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Top House Dem calls for probe into CVS-Aetna merger

Top House Dem calls for probe into CVS-Aetna merger
© Greg Nash

A top House Democrat is calling for a hearing to examine the merger between CVS and Aetna.

In a letter to House Energy and Commerce Committee chairman Greg WaldenGregory (Greg) Paul WaldenVulnerable Republicans throw ‘Hail Mary’ on pre-existing conditions GOP senator wants Apple, Amazon to give briefing on reported Super Micro hack Overnight Health Care: Bill banning 'gag clauses' on drugs heads to Trump's desk | Romney opposes Utah Medicaid expansion | GOP candidate under fire over ad on pre-existing conditions MORE (R-Ore.), the committee’s ranking member Frank Pallone Jr.Frank Joseph PalloneDems eye ambitious agenda if House flips Hillicon Valley: Facebook rift over exec's support for Kavanaugh | Dem worried about Russian trolls jumping into Kavanaugh debate | China pushes back on Pence House Democrat questions big tech on possible foreign influence in Kavanaugh debate MORE (D-N.J.) asked for a hearing on the merger as soon as possible.

“As the business of healthcare continues to morph, it is critical that Congress closely examine the changing relationships among healthcare entities and the impact these changing relationships have on the way healthcare is delivered in this country,” Pallone wrote.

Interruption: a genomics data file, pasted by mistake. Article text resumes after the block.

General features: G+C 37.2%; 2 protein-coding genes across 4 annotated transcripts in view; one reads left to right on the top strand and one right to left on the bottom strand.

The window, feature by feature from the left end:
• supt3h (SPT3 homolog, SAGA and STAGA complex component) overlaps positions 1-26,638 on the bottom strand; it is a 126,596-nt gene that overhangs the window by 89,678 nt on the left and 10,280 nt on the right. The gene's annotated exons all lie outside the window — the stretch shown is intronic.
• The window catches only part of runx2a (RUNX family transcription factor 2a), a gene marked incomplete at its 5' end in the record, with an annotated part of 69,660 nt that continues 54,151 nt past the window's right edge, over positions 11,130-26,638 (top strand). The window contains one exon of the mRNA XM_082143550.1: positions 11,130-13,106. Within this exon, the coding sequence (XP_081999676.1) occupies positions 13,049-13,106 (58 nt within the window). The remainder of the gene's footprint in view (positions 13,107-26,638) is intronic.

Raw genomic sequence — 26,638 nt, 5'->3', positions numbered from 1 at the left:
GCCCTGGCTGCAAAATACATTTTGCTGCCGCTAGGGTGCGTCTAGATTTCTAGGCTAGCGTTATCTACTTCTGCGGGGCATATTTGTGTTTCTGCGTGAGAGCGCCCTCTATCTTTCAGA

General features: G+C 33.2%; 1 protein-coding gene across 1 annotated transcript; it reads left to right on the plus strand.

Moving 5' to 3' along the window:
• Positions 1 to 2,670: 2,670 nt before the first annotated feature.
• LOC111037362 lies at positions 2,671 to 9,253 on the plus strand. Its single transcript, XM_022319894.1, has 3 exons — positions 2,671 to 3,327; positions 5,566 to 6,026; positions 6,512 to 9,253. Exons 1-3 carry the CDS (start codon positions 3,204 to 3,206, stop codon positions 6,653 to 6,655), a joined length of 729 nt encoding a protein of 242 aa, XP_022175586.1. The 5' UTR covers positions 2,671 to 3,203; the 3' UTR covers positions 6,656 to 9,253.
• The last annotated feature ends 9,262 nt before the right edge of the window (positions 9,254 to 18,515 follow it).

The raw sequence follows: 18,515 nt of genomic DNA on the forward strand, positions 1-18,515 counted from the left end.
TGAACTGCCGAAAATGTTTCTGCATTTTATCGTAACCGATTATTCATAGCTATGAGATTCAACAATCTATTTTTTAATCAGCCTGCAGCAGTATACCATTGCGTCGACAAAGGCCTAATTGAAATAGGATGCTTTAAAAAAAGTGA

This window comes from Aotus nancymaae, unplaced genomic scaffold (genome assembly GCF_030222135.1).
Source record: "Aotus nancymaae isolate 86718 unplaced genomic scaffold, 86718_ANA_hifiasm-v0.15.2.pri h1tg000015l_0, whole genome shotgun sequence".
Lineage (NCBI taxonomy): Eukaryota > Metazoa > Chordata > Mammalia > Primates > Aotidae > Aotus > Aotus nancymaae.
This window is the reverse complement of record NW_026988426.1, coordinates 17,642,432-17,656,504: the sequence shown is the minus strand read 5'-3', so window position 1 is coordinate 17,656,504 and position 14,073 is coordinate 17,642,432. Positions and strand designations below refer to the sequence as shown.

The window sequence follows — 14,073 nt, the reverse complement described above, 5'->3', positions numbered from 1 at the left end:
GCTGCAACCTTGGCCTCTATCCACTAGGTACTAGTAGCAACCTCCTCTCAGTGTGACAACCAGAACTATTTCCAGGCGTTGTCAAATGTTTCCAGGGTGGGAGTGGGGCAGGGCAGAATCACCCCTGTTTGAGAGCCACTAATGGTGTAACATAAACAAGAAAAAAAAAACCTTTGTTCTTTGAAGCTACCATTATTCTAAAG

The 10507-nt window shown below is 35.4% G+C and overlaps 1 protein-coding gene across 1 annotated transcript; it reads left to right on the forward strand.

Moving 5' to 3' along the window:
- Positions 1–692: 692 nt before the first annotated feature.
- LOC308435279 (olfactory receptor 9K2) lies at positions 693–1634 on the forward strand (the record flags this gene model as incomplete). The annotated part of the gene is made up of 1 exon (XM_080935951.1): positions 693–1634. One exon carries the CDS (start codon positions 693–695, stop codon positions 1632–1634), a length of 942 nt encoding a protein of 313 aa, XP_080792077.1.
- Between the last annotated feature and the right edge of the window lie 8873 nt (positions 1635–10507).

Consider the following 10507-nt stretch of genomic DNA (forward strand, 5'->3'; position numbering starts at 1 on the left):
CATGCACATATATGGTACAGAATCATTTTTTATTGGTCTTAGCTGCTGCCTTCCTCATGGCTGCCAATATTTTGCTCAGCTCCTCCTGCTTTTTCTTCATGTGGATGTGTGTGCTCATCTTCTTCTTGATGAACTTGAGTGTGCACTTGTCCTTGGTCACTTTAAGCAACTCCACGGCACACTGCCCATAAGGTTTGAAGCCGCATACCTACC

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If approved, the $69 billion merger of the nation’s largest pharmacy and third-largest health insurer could have major implications for the health-care industry.

The companies are arguing that when merged, they will be able to improve health outcomes and reduce costs by integrating the pharmacy and insurer. They are promising significant changes to the business of health-care delivery.

There has been an increasing trend of insurers wanting to partner with pharmacy benefit managers, as seen by UnitedHealth’s purchase of OptumRx.

Amazon's rumored interest in entering into the pharmaceutical supply industry has loomed as a potential motivator of the merger, which Pallone noted in his request.

“Increasingly, health systems are offering health insurance and insurers are buying or partnering with health care providers,” Pallone wrote. “In addition, large corporations such as Amazon are considering pharmacy or healthcare operations, expanding their businesses in completely new directions.”